Kalani Hilliker Dishes Details About "Dance Moms"—and Where Dance Might Take Her Next
Kalani Hilliker made "Dance Moms" fans sit up a little straighter when she first appeared on "Abby's Ultimate Dance Competition" back in 2013. The then–12-year-old ballerina had charisma, she had sass—and, wow, did she have technique! Abby Lee Miller, the show's infamous host, saw Kalani's star potential from the start, saving her from elimination and ultimately inviting her to perform alongside Maddie Ziegler on Season 4 of "Dance Moms." "I was never supposed to be on 'Dance Moms' beyond that one performance," says Kalani, now 16, but she ended up staying on the show for the whole season—and the following three. "It was my first time, but not my last time, causing drama. And it was also the first time I got to meet the other dancers, who have become like sisters."
A lot has changed since Kalani joined the cast of "Dance Moms": Many longtime team members have moved on, the show has relocated from Pittsburgh to L.A., and Miller has left amidst legal troubles. But Kalani remains a refreshing constant on the show, practically unfazed by the utter chaos around her. She's stood out as a leader onstage and in the studio, performing near-flawless routines weekly and serving as a mentor to dancers on the show and in its audience. "Dance Moms" may be on its way out, but this extraordinary performer has staying power.
Journey to the Spotlight
With her endless extensions and crazy-archy feet, it's hard to imagine Kalani as anything except a dancer. But there was a time when she considered taking her talents to the soccer field instead of the stage, switching back and forth daily between soccer practice and dance rehearsal. When the 9-year-old was caught doing grand jetés on the field instead of keeping her eye on the ball, her mom knew it was time to commit to dance.
The pint-sized phenom trained at Club Dance Studio in Mesa, AZ, and quickly signed with an agent in L.A. She got her first taste of TV at age 10, when she and three friends won a chance to appear on Disney's "Shake It Up." From there, Kalani started commuting to L.A. regularly for appearances on "Bunheads" on ABC Family (now Freeform).
Once "Bunheads" wrapped, Kalani was excited to return to normal life, competing with her home studio. So when she was invited to join the cast of "AUDC," she hesitated. "I didn't want to take two months out of my training," she says. "But they called so many times to ask that I ended up doing it. And that led to the rest of my life."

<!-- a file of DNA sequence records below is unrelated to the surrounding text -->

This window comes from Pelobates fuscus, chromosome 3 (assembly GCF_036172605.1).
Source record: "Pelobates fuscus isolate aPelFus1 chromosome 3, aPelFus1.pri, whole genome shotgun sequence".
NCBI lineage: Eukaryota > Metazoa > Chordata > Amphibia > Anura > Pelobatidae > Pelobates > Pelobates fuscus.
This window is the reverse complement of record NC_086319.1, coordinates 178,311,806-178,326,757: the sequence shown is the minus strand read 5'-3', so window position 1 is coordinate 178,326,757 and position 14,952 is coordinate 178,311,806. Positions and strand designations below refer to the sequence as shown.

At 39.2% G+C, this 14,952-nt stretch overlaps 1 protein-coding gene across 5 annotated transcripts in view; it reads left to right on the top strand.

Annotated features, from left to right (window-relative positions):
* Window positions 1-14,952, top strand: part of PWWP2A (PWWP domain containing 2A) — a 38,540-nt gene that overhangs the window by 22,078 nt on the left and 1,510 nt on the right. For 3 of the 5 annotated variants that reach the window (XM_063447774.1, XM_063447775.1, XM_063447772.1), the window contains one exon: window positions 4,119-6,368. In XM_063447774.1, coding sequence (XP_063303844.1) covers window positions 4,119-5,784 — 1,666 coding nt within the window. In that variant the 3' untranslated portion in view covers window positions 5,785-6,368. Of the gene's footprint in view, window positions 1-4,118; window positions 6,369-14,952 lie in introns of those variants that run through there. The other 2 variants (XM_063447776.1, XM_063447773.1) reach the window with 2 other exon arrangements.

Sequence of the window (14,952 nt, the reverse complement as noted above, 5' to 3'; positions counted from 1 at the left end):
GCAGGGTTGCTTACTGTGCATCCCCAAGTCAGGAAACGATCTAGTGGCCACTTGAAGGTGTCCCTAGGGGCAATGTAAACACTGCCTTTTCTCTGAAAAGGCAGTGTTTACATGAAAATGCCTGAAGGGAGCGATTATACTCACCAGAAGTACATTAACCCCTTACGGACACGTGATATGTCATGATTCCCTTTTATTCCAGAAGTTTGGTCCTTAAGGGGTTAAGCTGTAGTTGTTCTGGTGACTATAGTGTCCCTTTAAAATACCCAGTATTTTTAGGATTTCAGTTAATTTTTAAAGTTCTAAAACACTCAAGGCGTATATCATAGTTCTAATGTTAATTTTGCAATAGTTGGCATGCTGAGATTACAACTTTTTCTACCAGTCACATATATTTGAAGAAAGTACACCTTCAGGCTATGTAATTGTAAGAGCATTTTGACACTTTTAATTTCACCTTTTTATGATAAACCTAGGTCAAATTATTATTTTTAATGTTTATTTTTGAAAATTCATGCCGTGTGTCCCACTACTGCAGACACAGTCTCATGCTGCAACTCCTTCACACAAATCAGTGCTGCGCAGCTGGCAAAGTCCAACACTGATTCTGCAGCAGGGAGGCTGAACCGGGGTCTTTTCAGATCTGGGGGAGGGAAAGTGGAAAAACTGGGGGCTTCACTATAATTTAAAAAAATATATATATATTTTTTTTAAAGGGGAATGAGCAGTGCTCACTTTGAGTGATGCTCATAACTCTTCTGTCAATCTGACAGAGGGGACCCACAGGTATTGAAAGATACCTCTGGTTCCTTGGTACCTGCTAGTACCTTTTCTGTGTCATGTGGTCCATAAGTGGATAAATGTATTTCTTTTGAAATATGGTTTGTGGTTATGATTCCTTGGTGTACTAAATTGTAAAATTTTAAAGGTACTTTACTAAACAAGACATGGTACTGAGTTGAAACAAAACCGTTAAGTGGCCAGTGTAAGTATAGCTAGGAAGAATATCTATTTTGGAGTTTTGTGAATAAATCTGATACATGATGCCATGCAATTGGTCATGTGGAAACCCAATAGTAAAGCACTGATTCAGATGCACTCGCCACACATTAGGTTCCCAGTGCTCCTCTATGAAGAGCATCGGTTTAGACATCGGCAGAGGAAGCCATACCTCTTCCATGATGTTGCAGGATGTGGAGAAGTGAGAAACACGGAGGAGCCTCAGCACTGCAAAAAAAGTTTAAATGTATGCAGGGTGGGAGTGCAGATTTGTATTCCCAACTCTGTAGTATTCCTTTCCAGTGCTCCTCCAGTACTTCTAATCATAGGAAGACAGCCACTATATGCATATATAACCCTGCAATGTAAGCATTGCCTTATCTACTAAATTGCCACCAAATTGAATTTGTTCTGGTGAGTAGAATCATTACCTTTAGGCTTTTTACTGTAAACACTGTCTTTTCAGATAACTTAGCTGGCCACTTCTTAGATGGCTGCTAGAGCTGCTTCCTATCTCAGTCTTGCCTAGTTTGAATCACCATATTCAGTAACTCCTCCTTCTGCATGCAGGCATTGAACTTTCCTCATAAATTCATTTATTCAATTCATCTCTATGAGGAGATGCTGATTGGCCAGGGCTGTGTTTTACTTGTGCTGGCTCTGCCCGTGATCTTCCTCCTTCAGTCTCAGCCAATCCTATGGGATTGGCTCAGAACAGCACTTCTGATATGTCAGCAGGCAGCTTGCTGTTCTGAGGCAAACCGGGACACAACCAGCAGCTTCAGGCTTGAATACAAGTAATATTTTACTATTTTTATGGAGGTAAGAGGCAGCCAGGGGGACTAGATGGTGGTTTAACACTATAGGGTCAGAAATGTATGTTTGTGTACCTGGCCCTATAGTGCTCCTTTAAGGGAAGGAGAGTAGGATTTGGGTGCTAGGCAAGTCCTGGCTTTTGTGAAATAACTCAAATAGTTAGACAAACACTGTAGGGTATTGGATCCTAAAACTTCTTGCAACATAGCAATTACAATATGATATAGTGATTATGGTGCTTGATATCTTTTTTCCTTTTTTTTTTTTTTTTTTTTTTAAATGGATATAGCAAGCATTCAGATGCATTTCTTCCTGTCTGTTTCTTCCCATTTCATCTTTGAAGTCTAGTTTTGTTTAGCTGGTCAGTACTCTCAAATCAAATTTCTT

A Life on TV
Over the next few years, Kalani grew up in the public eye, experiencing major life events—from hearing about the birth of her baby brother to getting her first car—in front of cameras. These days, her schedule is nonstop: She's constantly running to rehearsals, filmings, competitions, and photo shoots, plus meetings for her three fashion lines and auditions for new projects. And since she's a junior in high school, she still has to fit in at least three hours of schoolwork from home per day.
"There's a lot of pressure that comes with being in front of cameras, which gets stressful," Kalani says. "I have to watch every little thing I do, but I also have to remember that I can't make everybody happy. Part of being on reality TV means having no regrets." Since "Dance Moms" only shows a small portion of Kalani's life ("Usually when we're upset or crying," Kalani says), she opts to show off her personality on her own terms on her YouTube page, where she posts makeup tutorials, cooking demonstrations, or meet-and-greets with her adorable brothers Jax and Jett.
At the end of the day, she loves her life in the spotlight, especially when she gets to be a role model to her fans. "One of the most amazing things to hear is 'I started dancing because of you,'" says Kalani, who's swarmed by admirers whenever she arrives at a competition. "Most of my competition friends knew me before all this, and while they may complain about having to take photos for me with fans, they know I haven't really changed. I'm still Kalani."
One thing that certainly hasn't changed with fame is Kalani's competitive edge—and she makes a point of attending competitions, both with and without the "Dance Moms" crew, as often as possible. Her proudest achievements have been at The Dance Awards, where she's placed in the top three for the last six years. In 2013, she won Junior Female Best Dancer; in 2016, she took home 3rd in the Teen Female Best Dancer category.
With her hectic schedule, keeping up her technique isn't easy. "I don't have time for regular classes, so I've needed a lot of self-discipline," she says. "I'll give myself a barre when I can, and I'm constantly reminding myself to straighten my legs and point my feet. I'm so happy I did a lot of ballet when I was younger, because it comes in handy now."